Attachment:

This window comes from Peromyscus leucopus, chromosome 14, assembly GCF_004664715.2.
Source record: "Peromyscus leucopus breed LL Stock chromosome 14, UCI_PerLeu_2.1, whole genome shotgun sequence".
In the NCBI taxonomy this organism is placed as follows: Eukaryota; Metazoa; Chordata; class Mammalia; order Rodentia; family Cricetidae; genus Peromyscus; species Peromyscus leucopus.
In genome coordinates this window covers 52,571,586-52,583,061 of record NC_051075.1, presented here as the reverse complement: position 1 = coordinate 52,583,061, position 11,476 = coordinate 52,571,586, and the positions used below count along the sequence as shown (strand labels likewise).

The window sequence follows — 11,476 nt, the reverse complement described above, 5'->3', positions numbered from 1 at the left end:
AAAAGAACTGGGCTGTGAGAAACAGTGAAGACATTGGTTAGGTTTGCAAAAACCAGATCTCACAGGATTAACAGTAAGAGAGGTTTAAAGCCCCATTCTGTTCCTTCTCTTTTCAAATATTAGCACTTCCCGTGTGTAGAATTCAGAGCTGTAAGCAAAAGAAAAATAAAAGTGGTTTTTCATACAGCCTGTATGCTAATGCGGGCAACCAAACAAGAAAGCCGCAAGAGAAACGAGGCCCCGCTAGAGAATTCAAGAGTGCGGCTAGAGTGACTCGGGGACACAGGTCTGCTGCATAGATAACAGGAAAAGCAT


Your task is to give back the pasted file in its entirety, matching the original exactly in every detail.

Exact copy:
This window comes from Peromyscus leucopus, chromosome 14, assembly GCF_004664715.2.
Source record: "Peromyscus leucopus breed LL Stock chromosome 14, UCI_PerLeu_2.1, whole genome shotgun sequence".
In the NCBI taxonomy this organism is placed as follows: Eukaryota; Metazoa; Chordata; class Mammalia; order Rodentia; family Cricetidae; genus Peromyscus; species Peromyscus leucopus.
In genome coordinates this window covers 52,571,586-52,583,061 of record NC_051075.1, presented here as the reverse complement: position 1 = coordinate 52,583,061, position 11,476 = coordinate 52,571,586, and the positions used below count along the sequence as shown (strand labels likewise).

The window sequence follows — 11,476 nt, the reverse complement described above, 5'->3', positions numbered from 1 at the left end:
AAAAGAACTGGGCTGTGAGAAACAGTGAAGACATTGGTTAGGTTTGCAAAAACCAGATCTCACAGGATTAACAGTAAGAGAGGTTTAAAGCCCCATTCTGTTCCTTCTCTTTTCAAATATTAGCACTTCCCGTGTGTAGAATTCAGAGCTGTAAGCAAAAGAAAAATAAAAGTGGTTTTTCATACAGCCTGTATGCTAATGCGGGCAACCAAACAAGAAAGCCGCAAGAGAAACGAGGCCCCGCTAGAGAATTCAAGAGTGCGGCTAGAGTGACTCGGGGACACAGGTCTGCTGCATAGATAACAGGAAAAGCAT